It was one year ago when the US Supreme Court struck down a key section of the 1965 Voting Rights Act. That section required federal approval for voting changes in states with a history of racial discrimination, mostly in the south. And after the Supreme Court acted, many of those states rushed to enact laws requiring photo identification to vote, including here in Alabama. The state reported few problems during this month’s primary election. Critics of voter photo ID say they’re waiting for the November election when more voters show up at the polls.
The companies behind the movie "Selma" say principal photography has begun and the movie is being shot in Atlanta and in Selma and Montgomery in Alabama.
"Selma" is the story of Martin Luther King Jr.'s voting rights struggle that culminated with the march from Selma to Montgomery and enactment of the 1965 Voting Rights Act.
The chairman and CEO of Paramount Pictures, Brad Grey, says the story will resonate with those involved in the voting rights struggle with King and with those who continue to fight against discrimination in voting.
All year long here on Alabama Public Radio, we’re looking at the 50th anniversary of some of the pivotal moments in the Civil Rights Era. Times of have changed for the better since 1963, but have they changed so much that we can move on from laws meant to protect minorities. Shelby County is challenging a key provision of the Voting Rights Act of 1965 saying it’s no longer needed. Today Mason Davis is an accomplished lawyer in Birmingham, but in 1958 he was just a young law student trying to register to vote in Alabama.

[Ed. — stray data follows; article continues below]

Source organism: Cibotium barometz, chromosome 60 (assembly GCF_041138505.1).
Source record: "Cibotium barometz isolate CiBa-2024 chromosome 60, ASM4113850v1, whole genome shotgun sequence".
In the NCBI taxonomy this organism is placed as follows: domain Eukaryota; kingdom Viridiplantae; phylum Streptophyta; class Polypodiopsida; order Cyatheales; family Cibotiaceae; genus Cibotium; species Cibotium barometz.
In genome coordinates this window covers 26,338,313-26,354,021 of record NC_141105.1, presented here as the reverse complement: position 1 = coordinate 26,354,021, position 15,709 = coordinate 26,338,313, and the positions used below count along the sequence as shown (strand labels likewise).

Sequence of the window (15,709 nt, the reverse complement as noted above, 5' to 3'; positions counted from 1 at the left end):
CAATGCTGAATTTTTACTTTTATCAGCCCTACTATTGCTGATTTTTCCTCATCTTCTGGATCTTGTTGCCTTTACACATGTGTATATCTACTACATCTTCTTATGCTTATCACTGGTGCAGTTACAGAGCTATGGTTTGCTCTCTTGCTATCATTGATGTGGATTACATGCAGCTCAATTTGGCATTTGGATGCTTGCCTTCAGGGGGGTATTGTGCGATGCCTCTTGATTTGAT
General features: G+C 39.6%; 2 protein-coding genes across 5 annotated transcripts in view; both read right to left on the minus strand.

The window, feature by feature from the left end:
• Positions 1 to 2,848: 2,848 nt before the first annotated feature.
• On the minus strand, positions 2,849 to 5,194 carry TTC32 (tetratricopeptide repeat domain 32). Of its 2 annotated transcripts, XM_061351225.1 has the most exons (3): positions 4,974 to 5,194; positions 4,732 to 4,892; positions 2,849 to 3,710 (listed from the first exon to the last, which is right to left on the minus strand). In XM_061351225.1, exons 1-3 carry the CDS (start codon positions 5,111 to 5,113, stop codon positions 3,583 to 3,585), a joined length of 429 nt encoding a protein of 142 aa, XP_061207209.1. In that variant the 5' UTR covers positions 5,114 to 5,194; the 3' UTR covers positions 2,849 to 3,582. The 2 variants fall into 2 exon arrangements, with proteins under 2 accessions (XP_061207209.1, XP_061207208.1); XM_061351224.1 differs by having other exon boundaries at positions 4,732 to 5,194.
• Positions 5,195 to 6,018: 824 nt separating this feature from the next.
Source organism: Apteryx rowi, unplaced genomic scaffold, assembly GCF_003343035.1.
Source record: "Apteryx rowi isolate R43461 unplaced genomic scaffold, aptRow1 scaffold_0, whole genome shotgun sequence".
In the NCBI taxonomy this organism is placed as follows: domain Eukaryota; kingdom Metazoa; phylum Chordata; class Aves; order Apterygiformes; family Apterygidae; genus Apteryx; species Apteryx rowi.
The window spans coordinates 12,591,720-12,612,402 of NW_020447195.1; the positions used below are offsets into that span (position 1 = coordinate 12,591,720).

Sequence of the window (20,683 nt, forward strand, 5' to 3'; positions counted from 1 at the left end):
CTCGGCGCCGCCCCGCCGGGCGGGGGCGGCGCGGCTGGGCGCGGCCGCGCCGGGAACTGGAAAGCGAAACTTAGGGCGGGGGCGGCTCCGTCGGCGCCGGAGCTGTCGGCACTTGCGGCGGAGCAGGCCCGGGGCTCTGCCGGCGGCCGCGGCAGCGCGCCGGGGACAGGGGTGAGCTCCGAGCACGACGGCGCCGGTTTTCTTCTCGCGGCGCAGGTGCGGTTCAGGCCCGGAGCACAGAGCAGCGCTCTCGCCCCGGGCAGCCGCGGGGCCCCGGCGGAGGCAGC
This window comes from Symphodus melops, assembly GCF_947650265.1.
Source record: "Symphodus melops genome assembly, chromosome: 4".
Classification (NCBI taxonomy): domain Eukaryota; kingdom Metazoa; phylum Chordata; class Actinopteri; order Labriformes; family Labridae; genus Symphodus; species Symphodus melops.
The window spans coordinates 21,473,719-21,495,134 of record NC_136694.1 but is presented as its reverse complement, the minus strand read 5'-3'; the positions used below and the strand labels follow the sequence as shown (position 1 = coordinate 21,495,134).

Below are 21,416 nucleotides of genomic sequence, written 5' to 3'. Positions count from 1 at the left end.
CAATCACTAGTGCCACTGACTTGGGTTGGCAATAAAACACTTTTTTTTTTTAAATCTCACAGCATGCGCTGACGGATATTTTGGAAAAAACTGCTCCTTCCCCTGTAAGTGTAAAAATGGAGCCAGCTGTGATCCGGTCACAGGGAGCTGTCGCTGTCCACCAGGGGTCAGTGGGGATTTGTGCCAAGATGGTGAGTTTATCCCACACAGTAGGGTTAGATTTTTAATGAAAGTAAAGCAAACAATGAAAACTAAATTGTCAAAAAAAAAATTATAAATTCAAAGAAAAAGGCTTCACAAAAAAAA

Vice President Joe Biden said nothing shaped his consciousness more than seeing TV footage of voting rights marchers being beaten by state troopers on Selma's Edmund Pettus Bridge in 1965.
Biden traveled to Selma on Sunday to participate in the Bridge Crossing Jubilee. The event commemorates the 1965 march, which prompted Congress to pass the Voting Rights Act and add millions of African-Americans to Southern voter rolls.
The Supreme Court says it will consider eliminating the government's chief weapon against racial discrimination at polling places since the 1960s.
Acting three days after the election, the justices are agreeing Friday to hear a constitutional challenge to the part of the landmark Voting Rights Act that requires all or parts of 16 states with a history of discrimination in voting to get federal approval before making any changes in the way they hold elections.